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Testimony of Lori Wallach on Proposed Central American Free Trade Agreement NAFTA Expansion before the House Ways and Means Committee

By Public Citizen's Global Trade Watch

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On behalf of Public Citizen’s 200,000 members, I thank the Committee for the opportunity to share my organization’s views on the proposed Central America Free Trade Agreement (CAFTA) NAFTA expansion. Public Citizen is a nonprofit citizen research, lobbying and litigation group based in Washington, D.C. with offices Austin, TX and Oakland, CA. Public Citizen, founded in 1971, accepts no government nor corporate funds. Global Trade Watch is the division of Public Citizen founded in 1995 that focuses on government and corporate accountability in the globalization and trade arena.

CAFTA, signed in May 2004, would expand the economic model established in the North American Free Trade Agreement (NAFTA) to five Central American countries and the Dominican Republic. If approved, CAFTA, like NAFTA, would require its signatory countries to conform their domestic policies and practices to a broad array of non-trade dictates, for example regarding the regulation of service sector companies and foreign investors’ operations in other economic sectors operating within a signatory nation’s territory. It would require signatories to provide certain patent medicine and seed protections that have been criticized by health and consumer groups worldwide as undermining consumers’ access to these essential ‘goods.’ It even sets constraints on how countries and other political entities may spend their own tax revenues. In addition, CAFTA contains the same model of interconnected trade rules and foreign investor protections that together create incentives that motivate business operations seek out the most profitable sites and processes for production, even if these are often contrary to the public interest.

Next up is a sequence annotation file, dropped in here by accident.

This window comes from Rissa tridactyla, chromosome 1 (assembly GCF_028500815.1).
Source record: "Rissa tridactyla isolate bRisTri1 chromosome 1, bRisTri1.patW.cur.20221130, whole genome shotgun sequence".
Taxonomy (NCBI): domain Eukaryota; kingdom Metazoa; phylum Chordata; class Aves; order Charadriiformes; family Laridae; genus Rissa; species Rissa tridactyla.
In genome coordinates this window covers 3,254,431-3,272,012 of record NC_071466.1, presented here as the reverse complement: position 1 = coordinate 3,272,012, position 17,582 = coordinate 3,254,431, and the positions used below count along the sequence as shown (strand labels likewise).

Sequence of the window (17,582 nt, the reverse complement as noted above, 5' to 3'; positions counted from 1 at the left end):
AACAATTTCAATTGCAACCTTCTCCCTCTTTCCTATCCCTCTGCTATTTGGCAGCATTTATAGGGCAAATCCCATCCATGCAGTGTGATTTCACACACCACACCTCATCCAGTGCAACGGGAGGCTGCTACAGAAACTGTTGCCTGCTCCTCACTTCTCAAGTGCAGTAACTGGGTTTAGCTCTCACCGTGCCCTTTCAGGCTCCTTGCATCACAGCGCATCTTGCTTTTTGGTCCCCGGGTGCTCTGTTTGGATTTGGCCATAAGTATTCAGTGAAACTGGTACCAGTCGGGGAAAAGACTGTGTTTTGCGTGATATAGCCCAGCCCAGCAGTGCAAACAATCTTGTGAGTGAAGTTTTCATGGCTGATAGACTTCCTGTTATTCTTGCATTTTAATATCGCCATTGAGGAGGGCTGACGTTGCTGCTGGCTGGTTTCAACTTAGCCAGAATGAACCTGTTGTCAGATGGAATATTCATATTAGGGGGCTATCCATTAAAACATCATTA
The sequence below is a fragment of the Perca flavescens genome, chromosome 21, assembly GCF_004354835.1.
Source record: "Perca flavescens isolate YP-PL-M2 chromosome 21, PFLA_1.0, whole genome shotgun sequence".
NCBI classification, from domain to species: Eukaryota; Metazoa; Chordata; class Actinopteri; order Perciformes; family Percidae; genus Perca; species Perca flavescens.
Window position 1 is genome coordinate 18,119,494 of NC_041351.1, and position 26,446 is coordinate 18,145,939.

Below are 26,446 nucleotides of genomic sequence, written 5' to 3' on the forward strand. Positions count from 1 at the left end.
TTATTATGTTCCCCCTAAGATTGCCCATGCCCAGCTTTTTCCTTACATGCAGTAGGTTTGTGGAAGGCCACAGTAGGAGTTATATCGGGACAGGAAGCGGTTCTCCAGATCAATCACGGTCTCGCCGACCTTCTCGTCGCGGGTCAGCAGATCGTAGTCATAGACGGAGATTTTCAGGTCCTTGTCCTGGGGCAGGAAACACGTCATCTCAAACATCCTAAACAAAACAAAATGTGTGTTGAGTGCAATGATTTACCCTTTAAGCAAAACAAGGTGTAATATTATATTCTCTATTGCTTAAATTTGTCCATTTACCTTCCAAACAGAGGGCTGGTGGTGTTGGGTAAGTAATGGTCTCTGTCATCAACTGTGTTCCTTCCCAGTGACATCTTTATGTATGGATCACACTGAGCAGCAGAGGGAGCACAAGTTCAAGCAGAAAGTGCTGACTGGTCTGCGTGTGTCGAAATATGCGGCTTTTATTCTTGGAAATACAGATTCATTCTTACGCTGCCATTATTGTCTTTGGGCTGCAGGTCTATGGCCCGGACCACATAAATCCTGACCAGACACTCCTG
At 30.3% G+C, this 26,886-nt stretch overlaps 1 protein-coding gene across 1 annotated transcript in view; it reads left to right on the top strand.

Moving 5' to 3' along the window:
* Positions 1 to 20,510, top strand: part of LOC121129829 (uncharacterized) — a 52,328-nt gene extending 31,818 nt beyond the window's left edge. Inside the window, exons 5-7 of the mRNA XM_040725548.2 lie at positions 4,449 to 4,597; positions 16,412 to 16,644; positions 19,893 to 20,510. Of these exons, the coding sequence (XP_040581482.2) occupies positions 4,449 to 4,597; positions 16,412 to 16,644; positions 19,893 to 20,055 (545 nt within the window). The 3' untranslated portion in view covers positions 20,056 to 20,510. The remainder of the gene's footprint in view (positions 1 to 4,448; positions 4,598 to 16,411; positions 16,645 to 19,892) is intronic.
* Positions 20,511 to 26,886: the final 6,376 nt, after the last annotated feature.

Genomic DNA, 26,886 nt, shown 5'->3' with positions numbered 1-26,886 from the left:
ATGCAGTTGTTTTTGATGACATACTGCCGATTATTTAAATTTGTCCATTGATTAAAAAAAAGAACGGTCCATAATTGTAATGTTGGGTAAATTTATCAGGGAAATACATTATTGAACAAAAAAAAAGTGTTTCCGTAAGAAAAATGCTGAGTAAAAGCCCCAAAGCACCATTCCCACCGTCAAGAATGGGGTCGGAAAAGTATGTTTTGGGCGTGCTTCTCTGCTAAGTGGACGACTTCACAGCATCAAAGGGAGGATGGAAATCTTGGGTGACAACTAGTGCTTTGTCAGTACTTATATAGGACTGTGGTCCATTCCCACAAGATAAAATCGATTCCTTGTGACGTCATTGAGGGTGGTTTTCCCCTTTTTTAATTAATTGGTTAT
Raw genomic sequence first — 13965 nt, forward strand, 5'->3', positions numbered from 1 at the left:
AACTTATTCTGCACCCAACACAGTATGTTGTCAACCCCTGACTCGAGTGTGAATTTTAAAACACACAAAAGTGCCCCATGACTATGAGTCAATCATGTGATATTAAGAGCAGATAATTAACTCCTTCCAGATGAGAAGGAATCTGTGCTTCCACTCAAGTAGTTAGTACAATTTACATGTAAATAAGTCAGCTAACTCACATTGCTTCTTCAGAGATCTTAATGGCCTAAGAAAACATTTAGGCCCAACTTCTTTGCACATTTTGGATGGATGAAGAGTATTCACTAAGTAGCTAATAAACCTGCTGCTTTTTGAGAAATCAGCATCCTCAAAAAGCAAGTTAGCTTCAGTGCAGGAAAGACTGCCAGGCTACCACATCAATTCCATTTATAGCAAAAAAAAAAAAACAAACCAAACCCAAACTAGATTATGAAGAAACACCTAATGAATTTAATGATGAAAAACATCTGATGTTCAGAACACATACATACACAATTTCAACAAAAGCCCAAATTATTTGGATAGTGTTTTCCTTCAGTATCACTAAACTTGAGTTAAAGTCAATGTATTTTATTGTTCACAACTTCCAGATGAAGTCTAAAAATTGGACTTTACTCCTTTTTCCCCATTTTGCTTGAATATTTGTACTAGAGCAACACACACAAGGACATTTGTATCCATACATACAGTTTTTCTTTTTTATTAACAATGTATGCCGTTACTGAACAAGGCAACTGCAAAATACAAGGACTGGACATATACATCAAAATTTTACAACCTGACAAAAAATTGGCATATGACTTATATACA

An analysis of CAFTA’s provisions reveals that it replicated NAFTA’s provisions to a high degree – often with identical language. Thus, there is much that we can learn from the 11-year record of NAFTA, which CAFTA would expand to additional nations.